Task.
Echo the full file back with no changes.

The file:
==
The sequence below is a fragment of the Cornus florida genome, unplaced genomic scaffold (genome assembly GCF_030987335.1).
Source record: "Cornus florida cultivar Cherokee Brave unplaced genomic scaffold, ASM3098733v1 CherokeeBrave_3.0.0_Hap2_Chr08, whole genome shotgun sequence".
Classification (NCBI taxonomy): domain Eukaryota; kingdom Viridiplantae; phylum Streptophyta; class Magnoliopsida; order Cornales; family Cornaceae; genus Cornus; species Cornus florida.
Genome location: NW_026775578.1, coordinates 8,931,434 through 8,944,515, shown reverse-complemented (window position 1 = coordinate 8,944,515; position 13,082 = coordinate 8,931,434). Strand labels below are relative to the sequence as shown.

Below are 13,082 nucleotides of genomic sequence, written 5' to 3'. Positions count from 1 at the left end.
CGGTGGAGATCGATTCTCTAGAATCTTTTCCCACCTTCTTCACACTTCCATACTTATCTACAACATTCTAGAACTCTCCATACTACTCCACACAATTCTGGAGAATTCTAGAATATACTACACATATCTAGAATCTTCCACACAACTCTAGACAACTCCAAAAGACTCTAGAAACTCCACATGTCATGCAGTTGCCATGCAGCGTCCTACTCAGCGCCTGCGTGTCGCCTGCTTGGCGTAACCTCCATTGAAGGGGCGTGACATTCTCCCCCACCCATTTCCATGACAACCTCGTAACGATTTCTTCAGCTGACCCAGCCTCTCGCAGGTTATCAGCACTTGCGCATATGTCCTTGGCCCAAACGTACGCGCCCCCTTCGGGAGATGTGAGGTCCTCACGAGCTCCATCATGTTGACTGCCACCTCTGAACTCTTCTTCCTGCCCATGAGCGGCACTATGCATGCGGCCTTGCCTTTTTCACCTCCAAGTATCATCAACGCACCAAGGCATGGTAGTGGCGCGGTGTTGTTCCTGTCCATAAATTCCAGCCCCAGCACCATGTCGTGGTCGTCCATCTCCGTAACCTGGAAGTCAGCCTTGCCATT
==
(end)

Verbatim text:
The sequence below is a fragment of the Cornus florida genome, unplaced genomic scaffold (genome assembly GCF_030987335.1).
Source record: "Cornus florida cultivar Cherokee Brave unplaced genomic scaffold, ASM3098733v1 CherokeeBrave_3.0.0_Hap2_Chr08, whole genome shotgun sequence".
Classification (NCBI taxonomy): domain Eukaryota; kingdom Viridiplantae; phylum Streptophyta; class Magnoliopsida; order Cornales; family Cornaceae; genus Cornus; species Cornus florida.
Genome location: NW_026775578.1, coordinates 8,931,434 through 8,944,515, shown reverse-complemented (window position 1 = coordinate 8,944,515; position 13,082 = coordinate 8,931,434). Strand labels below are relative to the sequence as shown.

Below are 13,082 nucleotides of genomic sequence, written 5' to 3'. Positions count from 1 at the left end.
CGGTGGAGATCGATTCTCTAGAATCTTTTCCCACCTTCTTCACACTTCCATACTTATCTACAACATTCTAGAACTCTCCATACTACTCCACACAATTCTGGAGAATTCTAGAATATACTACACATATCTAGAATCTTCCACACAACTCTAGACAACTCCAAAAGACTCTAGAAACTCCACATGTCATGCAGTTGCCATGCAGCGTCCTACTCAGCGCCTGCGTGTCGCCTGCTTGGCGTAACCTCCATTGAAGGGGCGTGACATTCTCCCCCACCCATTTCCATGACAACCTCGTAACGATTTCTTCAGCTGACCCAGCCTCTCGCAGGTTATCAGCACTTGCGCATATGTCCTTGGCCCAAACGTACGCGCCCCCTTCGGGAGATGTGAGGTCCTCACGAGCTCCATCATGTTGACTGCCACCTCTGAACTCTTCTTCCTGCCCATGAGCGGCACTATGCATGCGGCCTTGCCTTTTTCACCTCCAAGTATCATCAACGCACCAAGGCATGGTAGTGGCGCGGTGTTGTTCCTGTCCATAAATTCCAGCCCCAGCACCATGTCGTGGTCGTCCATCTCCGTAACCTGGAAGTCAGCCTTGCCATT